In casting a deciding vote in favor of net neutrality through its Open Internet Order last March, the Federal Communications Commission also took a larger step, classifying broadband Internet providers as “common carriers” under Title II of the Communications Act.
That gave the regulator a broader degree of authority to oversee how Internet service is provided, setting up a second battle on an issue that could be equally thorny — how much data Internet providers may collect from their customers.
The rules, which now apply to companies such as Comcast and Time Warner as well as mobile carriers such as AT&T, Verizon, and T-Mobile, could potentially impact the highly-lucrative business of online ad-tracking, where customers’ Internet histories are used to generate ads that a company thinks they may want to see.
The FCC’s broad mandate has provoked a variety of reactions. On the campaign trail last month, Sen. Ted Cruz blasted the decision as “lunacy,” and previously likening net neutrality to “Obamacare for the Internet.” The decision won praise from Federal Trade Commissioner Julie Brill, who said in a speech in November that the regulator’s robust authority “makes the FCC a brawnier cop on the privacy beat.”
With the FCC facing a court challenge over its net neutrality rules, the conflict, which pits cable companies and Internet providers against a range of privacy and open Internet advocates, appears to be heating up this month.
The regulator hasn’t yet said how it will approach the issue, though in November Chairman Tom Wheeler said the FCC hoped to address the issue “in the next several months.”
Last week, several of the largest cable and telecom lobbying groups sent a letter to Chairman Wheeler arguing that the FCC should follow the approach of the FTC, which can impose fines or intervene if a particular practice is determined to be “unfair and deceptive.”
“We encourage you to develop a framework that offers consumers robust privacy protection, while at the same time allowing broadband providers to continue to innovate and compete,” they wrote.
In their own letter to the regulator last month, nearly 60 privacy advocates and consumer groups argued that the FTC’s policy doesn’t go far enough, saying that the FCC was in a better position to clarify the rules on how customers’ data is handled by Internet providers.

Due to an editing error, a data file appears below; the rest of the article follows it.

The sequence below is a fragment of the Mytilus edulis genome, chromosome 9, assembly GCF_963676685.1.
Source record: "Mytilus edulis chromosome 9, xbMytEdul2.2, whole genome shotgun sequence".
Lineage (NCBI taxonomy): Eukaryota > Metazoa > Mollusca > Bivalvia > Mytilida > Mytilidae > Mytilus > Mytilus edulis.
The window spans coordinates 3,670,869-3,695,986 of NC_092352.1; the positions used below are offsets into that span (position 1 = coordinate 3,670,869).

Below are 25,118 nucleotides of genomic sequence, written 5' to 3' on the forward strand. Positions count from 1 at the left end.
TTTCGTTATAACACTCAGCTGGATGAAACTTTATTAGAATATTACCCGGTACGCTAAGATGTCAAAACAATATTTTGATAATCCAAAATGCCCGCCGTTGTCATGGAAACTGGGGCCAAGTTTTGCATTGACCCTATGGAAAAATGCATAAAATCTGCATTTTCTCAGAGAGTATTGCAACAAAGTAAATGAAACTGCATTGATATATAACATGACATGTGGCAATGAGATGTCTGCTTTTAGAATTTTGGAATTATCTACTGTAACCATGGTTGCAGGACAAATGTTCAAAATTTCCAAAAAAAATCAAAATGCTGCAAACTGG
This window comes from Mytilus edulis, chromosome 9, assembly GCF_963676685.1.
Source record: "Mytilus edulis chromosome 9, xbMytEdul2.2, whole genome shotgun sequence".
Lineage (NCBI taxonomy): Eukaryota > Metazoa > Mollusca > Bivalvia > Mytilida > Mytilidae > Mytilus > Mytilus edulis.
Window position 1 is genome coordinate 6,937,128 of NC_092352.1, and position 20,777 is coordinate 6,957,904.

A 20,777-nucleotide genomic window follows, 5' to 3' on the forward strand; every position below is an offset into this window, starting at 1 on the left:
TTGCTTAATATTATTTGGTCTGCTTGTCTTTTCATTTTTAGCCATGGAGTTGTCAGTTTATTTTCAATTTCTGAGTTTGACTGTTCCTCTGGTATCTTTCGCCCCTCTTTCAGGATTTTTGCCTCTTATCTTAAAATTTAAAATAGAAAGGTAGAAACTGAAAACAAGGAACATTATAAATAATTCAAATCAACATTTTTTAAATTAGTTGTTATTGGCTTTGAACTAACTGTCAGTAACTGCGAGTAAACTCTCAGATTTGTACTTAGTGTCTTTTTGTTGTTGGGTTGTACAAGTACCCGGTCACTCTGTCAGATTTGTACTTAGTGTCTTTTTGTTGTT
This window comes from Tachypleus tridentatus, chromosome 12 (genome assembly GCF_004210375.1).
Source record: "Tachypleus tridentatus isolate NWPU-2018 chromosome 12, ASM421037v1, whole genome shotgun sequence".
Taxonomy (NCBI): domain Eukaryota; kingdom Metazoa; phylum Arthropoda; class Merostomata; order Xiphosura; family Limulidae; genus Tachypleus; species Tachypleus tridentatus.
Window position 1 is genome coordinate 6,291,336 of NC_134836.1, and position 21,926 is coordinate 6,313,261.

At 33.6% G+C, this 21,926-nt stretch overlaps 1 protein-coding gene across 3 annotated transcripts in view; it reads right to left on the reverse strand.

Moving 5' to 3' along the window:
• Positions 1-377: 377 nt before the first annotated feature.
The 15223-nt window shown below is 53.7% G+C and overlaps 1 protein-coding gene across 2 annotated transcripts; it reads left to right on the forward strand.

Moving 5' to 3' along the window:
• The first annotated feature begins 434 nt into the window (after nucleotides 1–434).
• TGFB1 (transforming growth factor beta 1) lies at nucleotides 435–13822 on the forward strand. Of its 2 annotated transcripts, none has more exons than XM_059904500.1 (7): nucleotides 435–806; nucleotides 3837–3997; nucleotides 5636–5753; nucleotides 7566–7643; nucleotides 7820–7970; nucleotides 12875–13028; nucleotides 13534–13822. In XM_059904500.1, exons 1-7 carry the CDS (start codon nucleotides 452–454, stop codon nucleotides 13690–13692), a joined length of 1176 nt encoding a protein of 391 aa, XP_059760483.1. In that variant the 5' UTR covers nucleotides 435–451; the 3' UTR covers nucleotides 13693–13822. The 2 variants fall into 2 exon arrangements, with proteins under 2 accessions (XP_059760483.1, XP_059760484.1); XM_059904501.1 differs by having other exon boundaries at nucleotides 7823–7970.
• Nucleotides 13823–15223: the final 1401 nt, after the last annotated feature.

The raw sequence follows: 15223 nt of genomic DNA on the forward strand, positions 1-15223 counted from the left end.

“As the role of the Internet in the daily lives of consumers increases, this means an increased potential for surveillance. This can create a chilling effect on speech and increase the potential for discriminatory practices derived from data use,” the groups wrote.
The debate hinges on interpretations of a particular section of the Communications Act that governs users’ privacy. It says that carriers can’t share anything without their customers’ permission and that any “aggregate” data that is shared can’t contain information that identifies a particular user.
But many specifics of the law, such as how Internet providers should get their customers’ permission or how much data is counted as “personally identifiable,” are unclear, tech site The Verge notes.
Some groups have also noted that there is a distinction between broadband providers such as Comcast and website operators and other so-called “edge providers” in terms of the amount of customer data they are able to access.
“An edge provider receives only a subset of the information that a subscriber’s online activity generates ... by stark contrast a [broadband provider] receives all of a subscriber’s online activity data and the only way for the subscriber to avoid that data collection is to disconnect from the Internet,” wrote members of the open Internet group Public Knowledge in a white paper released on Tuesday.
While users could avoid online tracking from websites by using browser settings and sites that offer a “do not track” feature, this isn’t an option with data collected from Internet providers, the group notes.
But some companies have also blurred the line between the two, with Verizon’s acquisition of AOL during the summer of 2015 particularly focused on gaining access to AOL's sophisticated online advertising technology, which could increase its prominence in a market dominated increasingly by Facebook and Google.
Last year, the Electronic Frontier Foundation also raised similar concerns that Google was tracking students’ data mined from the company’s Chromebooks and educational software despite publicly promising not to do so, a claim the search engine giant denied. The watchdog’s complaint – which wouldn’t be impacted by a decision by the FCC because Google is not considered a carrier in this case – is currently pending with the FTC.
The regulator has given indications that it could address privacy issues related to net neutrality as early as March, though this process could be impacted by the forthcoming ruling from the DC Circuit Court of Appeals, which is considering the cable companies’ net neutrality challenge.
“I think there’s a sense that we can do better on privacy protection,” Matt Wood, policy director at Free Press, a consumer group, told the Hill. “And the FCC has some tools to do that the FTC may not.”
"I guess in the end, I’m much less concerned about allegedly duplicative or different rules applying to different providers than I am about getting it right for the user and making sure there actually is protection for them,” he added.